You ever tried to work when there’s always something cool going on?
This has been like trying to work on my Masters’ thesis and having Hugh Jackman tap me on the shoulder every 12 minutes saying, “Wanna make out?” Why, yes! Yes, I do!
Since opportunities continue to present themselves, me waiting for “a good chunk of time” to get some work done is absurd. A good chunk of time is not coming. (Well, it is. But I’ll be using that time to make out with Hugh Jackman, thank you very much.)
My rusty old Getting Things Done skills are helping here. Breaking down tasks into next actions has been useful, because there’s always something small that can be done. But it requires the mental shift into believing small tasks matter, and that goes against my nature.
I don’t want to delete 10 old blog posts, I want to delete ALL the old blog posts. I don’t want to set up three Instagram posts, I want to set up FOREVER’S Instagram posts. I don’t want to outline this blog post – I want to outline it, write it, title it, image it, post it, email about it, and then post it to social media. I want it DONE!
Digital nomad takeaway #5: If you have any grandiose fantasies of huge swaths of productivity, now is the time to get over that. (Alternatively, the other option is putting boundaries in place. I’m told Betsy Talbot writes for a three-hour block every morning, no matter what crazed, psychotropic bender her husband is on with the locals. If you can do that, you’re better at this than I am.)
Replace “routines” with “objectives”.
When I had a home, I had a little routine. I would put the coffee on – I had a Tassimo, so it only took a minute – and while I did that, I would clear out the junk mail from my inbox. Then later, when I was ready to process email properly, there wouldn’t be very much to do. It would be a pretty clear space.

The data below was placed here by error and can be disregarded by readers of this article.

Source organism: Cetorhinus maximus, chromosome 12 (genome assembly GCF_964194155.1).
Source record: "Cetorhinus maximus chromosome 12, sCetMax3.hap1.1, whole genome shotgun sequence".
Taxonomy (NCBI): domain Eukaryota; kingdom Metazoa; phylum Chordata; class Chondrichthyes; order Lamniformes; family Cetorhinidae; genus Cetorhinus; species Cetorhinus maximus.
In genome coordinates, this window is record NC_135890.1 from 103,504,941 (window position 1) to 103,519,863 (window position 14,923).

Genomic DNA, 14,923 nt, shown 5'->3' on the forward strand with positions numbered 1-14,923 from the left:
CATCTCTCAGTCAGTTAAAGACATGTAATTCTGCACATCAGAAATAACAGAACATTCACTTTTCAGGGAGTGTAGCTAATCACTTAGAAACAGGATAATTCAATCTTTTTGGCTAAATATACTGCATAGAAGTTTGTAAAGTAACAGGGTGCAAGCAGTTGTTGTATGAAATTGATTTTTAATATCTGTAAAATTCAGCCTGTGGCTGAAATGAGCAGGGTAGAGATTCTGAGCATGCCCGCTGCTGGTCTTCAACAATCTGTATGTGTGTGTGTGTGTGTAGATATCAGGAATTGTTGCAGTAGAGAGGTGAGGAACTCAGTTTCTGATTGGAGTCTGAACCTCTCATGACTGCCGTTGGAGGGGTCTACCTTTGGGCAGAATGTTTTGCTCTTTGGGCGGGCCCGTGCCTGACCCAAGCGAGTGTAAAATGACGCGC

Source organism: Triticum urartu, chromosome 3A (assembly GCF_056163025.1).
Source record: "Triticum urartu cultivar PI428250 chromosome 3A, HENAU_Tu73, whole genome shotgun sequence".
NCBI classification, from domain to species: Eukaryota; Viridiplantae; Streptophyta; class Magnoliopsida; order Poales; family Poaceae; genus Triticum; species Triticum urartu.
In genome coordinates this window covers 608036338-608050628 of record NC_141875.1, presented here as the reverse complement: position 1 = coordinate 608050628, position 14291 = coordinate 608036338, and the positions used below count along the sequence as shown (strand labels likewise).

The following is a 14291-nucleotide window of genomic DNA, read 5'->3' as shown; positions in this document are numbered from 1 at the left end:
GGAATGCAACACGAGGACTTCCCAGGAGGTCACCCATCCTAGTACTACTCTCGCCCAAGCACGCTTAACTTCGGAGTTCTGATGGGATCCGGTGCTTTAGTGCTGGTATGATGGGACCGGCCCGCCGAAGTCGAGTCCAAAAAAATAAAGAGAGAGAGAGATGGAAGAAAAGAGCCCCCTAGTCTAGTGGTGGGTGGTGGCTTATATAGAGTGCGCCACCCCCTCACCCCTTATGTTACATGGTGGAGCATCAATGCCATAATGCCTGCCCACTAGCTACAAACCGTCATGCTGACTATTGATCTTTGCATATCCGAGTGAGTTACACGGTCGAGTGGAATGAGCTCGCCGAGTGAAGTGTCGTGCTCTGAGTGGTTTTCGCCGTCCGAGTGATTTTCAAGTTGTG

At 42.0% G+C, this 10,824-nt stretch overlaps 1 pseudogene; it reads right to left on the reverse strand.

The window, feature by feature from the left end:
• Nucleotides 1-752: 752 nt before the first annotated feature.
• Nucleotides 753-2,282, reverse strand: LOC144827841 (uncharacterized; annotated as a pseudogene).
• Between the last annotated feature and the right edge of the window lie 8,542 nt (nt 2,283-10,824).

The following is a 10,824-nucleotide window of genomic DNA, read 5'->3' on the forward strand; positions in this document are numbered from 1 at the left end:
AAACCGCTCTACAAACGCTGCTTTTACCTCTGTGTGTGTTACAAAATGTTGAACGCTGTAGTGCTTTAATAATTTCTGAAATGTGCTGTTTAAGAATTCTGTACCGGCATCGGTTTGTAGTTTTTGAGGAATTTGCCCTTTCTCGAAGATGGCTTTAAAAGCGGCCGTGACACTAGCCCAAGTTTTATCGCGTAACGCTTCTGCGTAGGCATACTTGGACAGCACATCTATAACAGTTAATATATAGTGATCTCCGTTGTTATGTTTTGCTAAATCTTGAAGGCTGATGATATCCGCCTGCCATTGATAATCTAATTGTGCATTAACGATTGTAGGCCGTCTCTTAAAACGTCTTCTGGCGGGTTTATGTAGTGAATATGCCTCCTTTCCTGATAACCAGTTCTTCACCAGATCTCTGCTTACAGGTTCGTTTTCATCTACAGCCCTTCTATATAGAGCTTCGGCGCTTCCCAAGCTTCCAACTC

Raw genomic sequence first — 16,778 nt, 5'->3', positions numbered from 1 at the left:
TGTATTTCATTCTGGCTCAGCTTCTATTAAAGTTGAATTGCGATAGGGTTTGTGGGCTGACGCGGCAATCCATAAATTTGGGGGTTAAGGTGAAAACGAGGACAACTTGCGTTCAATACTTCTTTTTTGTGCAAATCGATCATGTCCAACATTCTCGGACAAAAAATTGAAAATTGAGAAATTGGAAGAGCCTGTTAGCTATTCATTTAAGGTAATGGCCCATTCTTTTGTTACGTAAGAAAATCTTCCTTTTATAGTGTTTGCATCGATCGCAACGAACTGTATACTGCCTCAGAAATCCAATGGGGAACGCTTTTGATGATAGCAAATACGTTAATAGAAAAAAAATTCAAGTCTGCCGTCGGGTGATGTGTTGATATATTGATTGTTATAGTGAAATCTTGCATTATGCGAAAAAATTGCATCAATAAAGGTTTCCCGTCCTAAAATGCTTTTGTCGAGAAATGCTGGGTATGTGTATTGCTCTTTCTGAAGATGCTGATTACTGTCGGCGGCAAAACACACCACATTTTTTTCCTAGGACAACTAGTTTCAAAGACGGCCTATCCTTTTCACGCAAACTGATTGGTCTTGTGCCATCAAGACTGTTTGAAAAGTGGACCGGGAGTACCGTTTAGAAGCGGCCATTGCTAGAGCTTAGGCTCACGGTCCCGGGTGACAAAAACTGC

Once I started traveling, I didn’t have a Tassimo anymore. I would go to the hotel restaurant or bar to get a coffee, or I’d go make a pot in the AirBNB kitchen. The trigger for my routine – “I’ve got nothing to do for a minute” – didn’t exist anymore, so the routine went to hell.
Suddenly, when I went to clear out my inbox, it was a lot more overwhelming than it used to be. It took me about three months to figure out why. Because I didn’t have my usual trigger – the coffee – I didn’t clear out my inbox. Since I didn’t clear out my inbox, it felt overwhelming. Since it felt overwhelming, I put it off. Since I put it off, it was more overwhelming the next day.
Now, if this had only affected my junk mail, I wouldn’t have had too big of a problem. But it affected TONS of things. It affected strategic planning, homeschooling, studying, washing my clothes, washing my FACE, doing yoga. (Yoga! I remember yoga! It’s that awesome thing I haven’t done in six months, despite carrying a yoga mat through multiple countries, states, and provinces!)
My routines at home made a lot of things easy. When your routines disappear, easy things become hard.
The way I’ve started to solve this – started to, because it’s hardly beaten yet – is to replace my routines with objectives. I’ve had to start being crazy explicit with what I’m trying to do. I have to say to myself, “I think I need to clear the junk out of my inbox before I’ll feel ready to tackle it in earnest”. Amazingly, this is far more effective than, “Oh God, I STILL haven’t gotten to my email.”
I haven’t had to be that conscious with my language in the past, but now it’s necessary if I want to get anything done.
I have to think to myself, “Naomi, you have to find a time, space, and way to watch that documentary with Jack this week.” That’s the objective, and I have to separate it from the usual routine.
Digital nomad takeaway #6: Don’t wait for the universe to magically rearrange itself to create a space that looks like your old routine used to. Not happening, honey. It’s on your head now. When the routine disappears, replace it with an objective, and figure out how to meet that objective. It’s actually pretty easy once you make it a priority.
Becoming a digital nomad is totally possible, but it takes some getting used to.
If you take an active approach to making the lifestyle work, and you have patience with yourself, you really can have all that cute, weird stuff you want. But seriously – buy a decent suitcase, OK?